14 December 2007

The Man Who Came to Dinner

Paris, by Atget: Masterpiece of color

There comes a moment in the life of every American in Paris when he realizes that all those charming lithographs and black-and-white photos of the city’s streets and monuments are in full color.

Not Moscow, not Midtown, not any place I have ever been is as grey as the City of Light in winter. It seldom snows here, but the weather finds other ways to assert its dominance over us. Paris wasn’t built for extremes of temperature high or low, and the invention of central heating, like that of air conditioning, arrived too late to be adapted to our graceful, draughty architecture. At the moment it’s -5 degrees Centigrade. Which, as I made the mistake of ascertaining just now, is 23 degrees in Fahrenheit. In Manhattan, that’s manageable, but in Paris, it’s hell. As I write, I am wearing two T-shirts, a thermal shirt, a wool sweater, and a wool turtleneck, and a wool cap. Yes, I am indoors. Yes, the heating has been turned on.

It has been a disagreeable week in other ways, and a foul time to be a Frenchman. The no-smoking ban goes into effect in a matter of days, and the nation is already irritable. Never mind that Spain and Italy coped with and adhered to their no-smoking bans, in the past few years: évidemment, the Spaniards and Italians were dilettantes. If they were serious about smoking, if they understood it as an art and philosophy unto itself, they wouldn’t have stopped. They would have spat in the face of any policeman who tried to write a ticket, and if they were French, they would have had plenty to spit. As the entire nation goes into nicotine withdrawal, the public mood will grow only worse.

How bad can it get? Imagine that this guy decided to make his official state visit permanent.

Muammar Qaddafi has been in town for a week, and no French person, regardless of political views, is happy about it. Even business leaders, who began the week by celebrating all the contracts that Qaddafi would sign, found their enthusiasm dampened by the realization that the total value of those contracts fell far short of the 10 billion Euros promised by President Sarkozy.

Qaddafi made the visit at the invitation of Sarkozy’s wife, Cécilia, who cleverly obtained her divorce and skipped town before the Libyan set foot here. Hell hath no fury like a soon-to-be-ex-wife. Seeing the dictator greeted with every pomp befitting a head of state, the left as a whole (and much of the right) rose up in protest. President Sarkozy argued that this was a valuable opportunity to encourage Qaddafi’s respect for human rights, and to rehabilitate him, to ease him into the fraternity of civilized nations.

However, Qaddafi construed the trip as an opportunity to make the West look bad. He’s always been more concerned than most dictators with outward appearances: three decades ago, Saturday Night Live mocked him as a clotheshorse (a Jordache parody vaunted “the Qaddafi Look”). Nowadays he looks a wreck. Le Monde compared him to Keith Richards, but in the same sentence had to remind readers who Keith Richards is. Nevertheless, he is no slouch at a certain kind of public relations. And all week, he was the cynosure of every camera and microphone in town.

So when Sarkozy defended himself, insisting that he’d discussed human rights with Qaddafi the first day, Qaddafi blithely told the press that “the subject never came up.” Moreover, he scheduled meetings with ethnic minorities here and with women, the better to declare that “the condition of women is tragic here” — and, worse, “Before you go talking about human rights, you’d better make sure that immigrants in your own country have them.”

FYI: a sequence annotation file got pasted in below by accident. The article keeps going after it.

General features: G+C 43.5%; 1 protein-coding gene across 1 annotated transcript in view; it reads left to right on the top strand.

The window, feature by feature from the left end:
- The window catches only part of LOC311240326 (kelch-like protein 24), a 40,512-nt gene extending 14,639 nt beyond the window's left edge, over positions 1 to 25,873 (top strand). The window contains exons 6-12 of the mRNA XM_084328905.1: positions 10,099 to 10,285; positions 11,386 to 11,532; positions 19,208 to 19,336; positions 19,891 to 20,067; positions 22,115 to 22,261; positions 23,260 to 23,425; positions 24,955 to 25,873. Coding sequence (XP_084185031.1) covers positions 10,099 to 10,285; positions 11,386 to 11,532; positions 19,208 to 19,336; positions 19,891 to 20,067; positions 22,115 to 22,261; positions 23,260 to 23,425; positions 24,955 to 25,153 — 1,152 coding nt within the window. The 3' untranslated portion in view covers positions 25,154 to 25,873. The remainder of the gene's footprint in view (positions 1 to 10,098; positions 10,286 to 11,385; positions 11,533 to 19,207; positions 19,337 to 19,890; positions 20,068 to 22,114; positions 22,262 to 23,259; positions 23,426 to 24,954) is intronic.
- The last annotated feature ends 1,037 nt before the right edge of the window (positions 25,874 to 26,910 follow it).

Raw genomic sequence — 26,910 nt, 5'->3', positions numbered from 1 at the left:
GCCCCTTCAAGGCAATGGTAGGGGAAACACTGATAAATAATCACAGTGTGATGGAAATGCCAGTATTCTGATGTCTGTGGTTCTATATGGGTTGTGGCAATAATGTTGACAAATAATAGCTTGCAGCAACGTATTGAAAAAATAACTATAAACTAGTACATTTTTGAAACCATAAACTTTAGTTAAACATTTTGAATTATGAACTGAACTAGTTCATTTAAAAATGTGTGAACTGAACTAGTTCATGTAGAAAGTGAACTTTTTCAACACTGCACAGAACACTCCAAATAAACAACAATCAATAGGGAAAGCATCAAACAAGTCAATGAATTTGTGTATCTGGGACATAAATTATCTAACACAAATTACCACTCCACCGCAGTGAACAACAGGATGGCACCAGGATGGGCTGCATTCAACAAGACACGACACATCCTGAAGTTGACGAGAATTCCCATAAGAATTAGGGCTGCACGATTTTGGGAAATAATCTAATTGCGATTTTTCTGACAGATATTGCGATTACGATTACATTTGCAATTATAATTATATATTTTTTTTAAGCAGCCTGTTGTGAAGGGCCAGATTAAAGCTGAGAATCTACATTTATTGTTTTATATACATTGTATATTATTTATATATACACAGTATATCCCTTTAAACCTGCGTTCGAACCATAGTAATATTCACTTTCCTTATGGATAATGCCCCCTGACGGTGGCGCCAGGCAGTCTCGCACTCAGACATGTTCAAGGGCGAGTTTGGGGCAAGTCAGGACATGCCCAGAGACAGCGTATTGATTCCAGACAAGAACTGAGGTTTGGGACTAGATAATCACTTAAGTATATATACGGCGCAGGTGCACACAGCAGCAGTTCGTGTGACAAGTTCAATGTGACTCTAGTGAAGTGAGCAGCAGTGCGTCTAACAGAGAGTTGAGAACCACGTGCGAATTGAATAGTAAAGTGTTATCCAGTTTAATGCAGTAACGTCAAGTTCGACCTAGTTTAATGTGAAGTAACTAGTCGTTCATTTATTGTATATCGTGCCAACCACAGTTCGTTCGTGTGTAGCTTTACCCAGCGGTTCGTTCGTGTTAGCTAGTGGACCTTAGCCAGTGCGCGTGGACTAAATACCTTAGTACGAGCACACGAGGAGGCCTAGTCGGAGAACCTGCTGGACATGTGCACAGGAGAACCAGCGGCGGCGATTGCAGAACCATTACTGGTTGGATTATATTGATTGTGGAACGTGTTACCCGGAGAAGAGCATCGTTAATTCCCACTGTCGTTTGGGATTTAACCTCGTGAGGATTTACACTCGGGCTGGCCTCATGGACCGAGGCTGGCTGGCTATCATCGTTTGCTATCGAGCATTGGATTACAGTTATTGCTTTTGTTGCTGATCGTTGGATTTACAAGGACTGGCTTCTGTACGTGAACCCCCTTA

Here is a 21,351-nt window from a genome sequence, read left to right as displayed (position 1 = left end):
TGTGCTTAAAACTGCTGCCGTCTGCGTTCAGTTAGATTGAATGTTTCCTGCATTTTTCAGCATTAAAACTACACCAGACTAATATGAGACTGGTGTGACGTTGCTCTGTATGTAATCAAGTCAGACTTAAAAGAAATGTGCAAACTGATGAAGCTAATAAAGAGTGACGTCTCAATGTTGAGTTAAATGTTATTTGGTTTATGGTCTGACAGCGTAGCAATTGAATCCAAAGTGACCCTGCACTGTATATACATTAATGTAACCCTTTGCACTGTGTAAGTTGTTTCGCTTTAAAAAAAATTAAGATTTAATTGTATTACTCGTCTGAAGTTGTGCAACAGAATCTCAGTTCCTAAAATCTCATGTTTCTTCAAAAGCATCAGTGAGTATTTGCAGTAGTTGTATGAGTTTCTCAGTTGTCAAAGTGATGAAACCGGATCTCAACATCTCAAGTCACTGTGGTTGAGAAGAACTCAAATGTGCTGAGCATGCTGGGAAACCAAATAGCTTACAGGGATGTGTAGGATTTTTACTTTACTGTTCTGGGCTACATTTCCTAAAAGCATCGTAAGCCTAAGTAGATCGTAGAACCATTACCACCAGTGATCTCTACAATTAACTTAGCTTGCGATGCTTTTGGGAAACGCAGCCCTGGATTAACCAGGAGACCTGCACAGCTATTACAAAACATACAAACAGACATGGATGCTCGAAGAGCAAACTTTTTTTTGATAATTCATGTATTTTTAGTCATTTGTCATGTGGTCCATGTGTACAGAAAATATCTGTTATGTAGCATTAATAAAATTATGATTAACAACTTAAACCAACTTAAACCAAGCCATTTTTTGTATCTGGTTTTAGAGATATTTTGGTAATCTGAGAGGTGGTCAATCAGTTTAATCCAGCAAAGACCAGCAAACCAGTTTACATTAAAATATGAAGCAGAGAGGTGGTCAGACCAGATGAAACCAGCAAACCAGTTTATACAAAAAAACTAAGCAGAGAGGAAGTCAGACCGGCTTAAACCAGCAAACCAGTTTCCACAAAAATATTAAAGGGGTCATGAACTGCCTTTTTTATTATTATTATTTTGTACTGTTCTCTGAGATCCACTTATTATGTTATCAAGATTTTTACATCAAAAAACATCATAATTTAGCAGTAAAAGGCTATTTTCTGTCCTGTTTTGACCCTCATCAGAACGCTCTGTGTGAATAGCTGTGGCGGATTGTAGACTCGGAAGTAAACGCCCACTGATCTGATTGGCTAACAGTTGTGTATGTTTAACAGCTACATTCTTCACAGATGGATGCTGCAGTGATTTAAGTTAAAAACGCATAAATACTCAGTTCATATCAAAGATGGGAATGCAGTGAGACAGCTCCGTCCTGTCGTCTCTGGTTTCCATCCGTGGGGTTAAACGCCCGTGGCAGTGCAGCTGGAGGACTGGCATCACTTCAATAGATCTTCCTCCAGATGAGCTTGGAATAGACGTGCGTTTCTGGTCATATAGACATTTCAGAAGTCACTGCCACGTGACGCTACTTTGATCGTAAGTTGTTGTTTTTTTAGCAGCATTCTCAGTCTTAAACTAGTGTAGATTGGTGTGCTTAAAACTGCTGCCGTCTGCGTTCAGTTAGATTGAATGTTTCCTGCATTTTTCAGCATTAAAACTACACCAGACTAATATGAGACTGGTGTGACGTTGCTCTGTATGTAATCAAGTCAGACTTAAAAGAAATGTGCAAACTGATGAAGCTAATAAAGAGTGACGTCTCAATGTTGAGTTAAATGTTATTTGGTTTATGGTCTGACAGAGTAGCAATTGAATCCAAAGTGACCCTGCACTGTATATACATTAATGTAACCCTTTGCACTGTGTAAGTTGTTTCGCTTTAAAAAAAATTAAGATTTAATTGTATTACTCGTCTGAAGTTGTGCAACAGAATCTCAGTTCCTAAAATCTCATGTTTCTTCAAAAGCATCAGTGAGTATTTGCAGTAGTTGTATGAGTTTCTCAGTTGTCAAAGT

Are you still here?

And worst of all, while he denied ever having sponsored terrorism (which would come as a surprise to David Dornstein), he praised it as a useful tool for the disempowered, and underscored that his country supports nationalist independence movements: if some of those movements resort to terrorism, “it’s not our responsibility.”

Even the little things seemed to drive the French crazy. Letting Qaddafi stay in the Matignon Palace wasn’t enough: he wanted to set up a traditional Bedouin tent in the garden — and Sarkozy let him do it. Qaddafi’s motorcade (and a boat ride down the Seine) tied up traffic all week. He toured the Louvre in a mere 30 minutes — what nerve! Even his personal guard, the “Amazons,” irritated the French, not only because they are so numerous but also because they are women. France is still a weirdly sexist country.

After a day or so of trying to justify or to support Sarkozy, members of his own party began to backpedal. Members of his cabinet didn’t even wait for Qaddafi to arrive before they put distance between themselves and the dictator. The minister for human rights told a reporter that “Dictators have to understand that France isn’t a doormat, on which they can wipe the blood from their feet”: she’s now a media darling who’s left the Socialists groping helplessly for any pithier sound bites. Two of the cabinet’s biggest stars, Bernard Kouchner and Jean-Louis Borloo, overbooked their schedules and left town altogether, rather than attend any meetings or state dinners with Qaddafi. Hard to imagine how the week could have been more humiliating for Sarko.

Tomorrow Qaddafi will be gone, and France is ready to be relieved of him. “Guests, like fish, go bad after three days,” said Monsieur Benjamin Franklin, and Qaddafi was here for five. But the sour mood will return, once the smoking ban goes into effect. The winter promises to be long, cold, and cranky.

L’état, c’est lui. Mais quel état est-ce?